Whereas if an exception is thrown without it being catched I get a stack  
 trace on the console and nothing else, which is both less informative an  
 easier to lose than a crash log sitting there on the disk.

Certainly for Mac OS X, it should do the most informative appropriate thing for the OS it's running on. Does the above happen for D programs currently on Mac OS X? Also, I don't think an exception is the right thing in any case -- it may not actually get caught if the Seg Fault is due to memory issues. I'd rather the program do it's best attempt to print a stack trace and then abort. -Steve
Mar 05 2012
prev sibling next sibling parent Jonathan M Davis <jmdavisProg gmx.com> writes:
On Monday, March 05, 2012 21:04:20 Steven Schveighoffer wrote:
 On Mon, 05 Mar 2012 20:17:32 -0500, Michel Fortin
 
 <michel.fortin michelf.com> wrote:
 That said, throwing an exception might not be a better response all the
 time. On my operating system (Mac OS X) when a program crashes I get a
 nice crash log with the date, a stack trace for each thread with named
 functions, the list of all loaded libraries, and the list of VM regions
 dumped into ~/Library/Logs/CrashReporter/. That's very useful when you
 have a customer experiencing a crash with your software, as you can ask
 for the crash log. Can't you do the same on other operating systems?

It depends on the OS facilities and the installed libraries for such features. It's eminently possible, and I think on Windows, you can catch such exceptions too in external programs to do the same sort of dumping. On Linux, you get a "Segmentation Fault" message (or nothing if you have no terminal showing the output), and the program goes away. That's the default behavior. I think it's better in any case to do *something* other than just print "Segmentation Fault" by default. If someone has a way to hook this in a better fashion, we can include that, but I hazard to guess it will not be on stock Linux boxes.

All you have to do is add a signal handler which handles SIGSEV and have it print out a stacktrace. It's pretty easy to do. It _is_ the sort of thing that programs may want to override (to handle other signals), so I'm not quite sure what the best way to handle that is without causing problems for them (e.g. initialization order could affect which handler is added last and is therefore the one used). Maybe a function should be added to druntime which wraps the glibc function so that programs can add their signal handler through _it_, and if that happens, the default one won't be used. Regardless, I'm not sure whether the functions involved are POSIX or not, so I don't know whether it'll work on anything besides Linux. It would still be of benefit even if it were Linux-only though. - Jonathan M Davis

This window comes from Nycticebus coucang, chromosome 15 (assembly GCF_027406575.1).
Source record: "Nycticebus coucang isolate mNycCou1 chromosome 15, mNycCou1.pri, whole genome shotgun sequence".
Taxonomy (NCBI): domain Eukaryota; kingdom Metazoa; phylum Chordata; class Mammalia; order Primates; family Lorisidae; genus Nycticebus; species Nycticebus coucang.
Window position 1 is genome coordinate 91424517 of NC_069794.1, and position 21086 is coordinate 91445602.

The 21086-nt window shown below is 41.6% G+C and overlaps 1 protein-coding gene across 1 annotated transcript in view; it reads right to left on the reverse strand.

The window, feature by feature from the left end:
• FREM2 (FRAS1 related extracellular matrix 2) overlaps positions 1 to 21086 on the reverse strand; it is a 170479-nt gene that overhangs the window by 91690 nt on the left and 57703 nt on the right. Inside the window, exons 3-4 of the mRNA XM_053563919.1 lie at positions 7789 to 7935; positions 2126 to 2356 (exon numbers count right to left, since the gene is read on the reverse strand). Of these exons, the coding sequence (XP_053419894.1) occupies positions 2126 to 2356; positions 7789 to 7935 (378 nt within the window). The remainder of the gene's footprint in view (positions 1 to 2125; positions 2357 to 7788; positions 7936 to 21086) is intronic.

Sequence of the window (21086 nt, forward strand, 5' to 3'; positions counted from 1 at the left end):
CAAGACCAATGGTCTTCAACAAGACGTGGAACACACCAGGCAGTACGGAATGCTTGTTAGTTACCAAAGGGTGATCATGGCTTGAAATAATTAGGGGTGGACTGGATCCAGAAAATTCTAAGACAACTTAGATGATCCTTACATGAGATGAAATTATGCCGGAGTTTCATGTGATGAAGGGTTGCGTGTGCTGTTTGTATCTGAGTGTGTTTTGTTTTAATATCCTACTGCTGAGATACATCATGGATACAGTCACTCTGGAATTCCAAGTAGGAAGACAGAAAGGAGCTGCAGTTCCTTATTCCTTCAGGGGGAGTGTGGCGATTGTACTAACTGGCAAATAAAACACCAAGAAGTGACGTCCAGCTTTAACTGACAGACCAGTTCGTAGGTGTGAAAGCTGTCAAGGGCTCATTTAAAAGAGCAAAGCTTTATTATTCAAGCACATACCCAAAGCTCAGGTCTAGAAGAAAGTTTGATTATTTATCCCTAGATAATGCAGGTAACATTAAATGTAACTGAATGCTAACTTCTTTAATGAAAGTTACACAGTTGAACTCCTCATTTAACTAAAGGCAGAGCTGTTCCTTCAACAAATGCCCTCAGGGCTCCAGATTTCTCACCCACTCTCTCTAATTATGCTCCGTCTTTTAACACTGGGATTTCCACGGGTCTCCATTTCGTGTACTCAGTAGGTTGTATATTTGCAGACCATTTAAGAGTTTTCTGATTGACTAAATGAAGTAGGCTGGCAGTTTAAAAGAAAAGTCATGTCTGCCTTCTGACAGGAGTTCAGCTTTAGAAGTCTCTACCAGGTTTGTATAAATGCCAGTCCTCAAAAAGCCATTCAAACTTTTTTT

Mar 05 2012
prev sibling next sibling parent "Martin Nowak" <dawg dawgfoto.de> writes:
On Mon, 05 Mar 2012 23:31:34 +0100, Steven Schveighoffer  
<schveiguy yahoo.com> wrote:

 On Mon, 05 Mar 2012 05:38:20 -0500, Walter Bright  
 <newshound2 digitalmars.com> wrote:

 On 3/4/2012 11:50 PM, Chad J wrote:
 Problems:
 - I have to rerun the program in a debugger to see the stack trace.  
 This is a
 slow workflow. It's a big improvement if the segfault is hard to find,  
 but only
 a small improvement if the segfault is easy to find. Very bad if I'm  
 prototyping
 experimental code and I have a bunch to go through.

I don't get this at all. I find it trivial to run the program with a debugger: gdb foo >run that's it.

This argument continually irks me to no end. It seems like the trusty (rusty?) sword you always pull out when defending the current behavior, but it falls flat on its face when a programmer is faced with a Seg Fault that has occurred on a program that was running for several days/weeks, possibly not in his development environment, and now he must run it via a debugger to wait another several days/weeks to (hopefully) get the same error. Please stop using this argument, it's only valid on trivial bugs that crash immediately during development. I wholeheartedly agree that we should use the hardware features that we are given, and that NullPointerException is not worth the bloat. But we should be doing *something* better than just printing "Segmentation Fault". -Steve

There are two independent discussions being conflated here. One about getting more information out of crashes even in release mode and the other about adding runtime checks to prevent crashing merely in debug builds.
Mar 05 2012
prev sibling next sibling parent Jonathan M Davis <jmdavisProg gmx.com> writes:
On Tuesday, March 06, 2012 05:11:30 Martin Nowak wrote:
 There are two independent discussions being conflated here. One about
 getting more
 information out of crashes even in release mode and the other about
 adding runtime checks to prevent crashing merely in debug builds.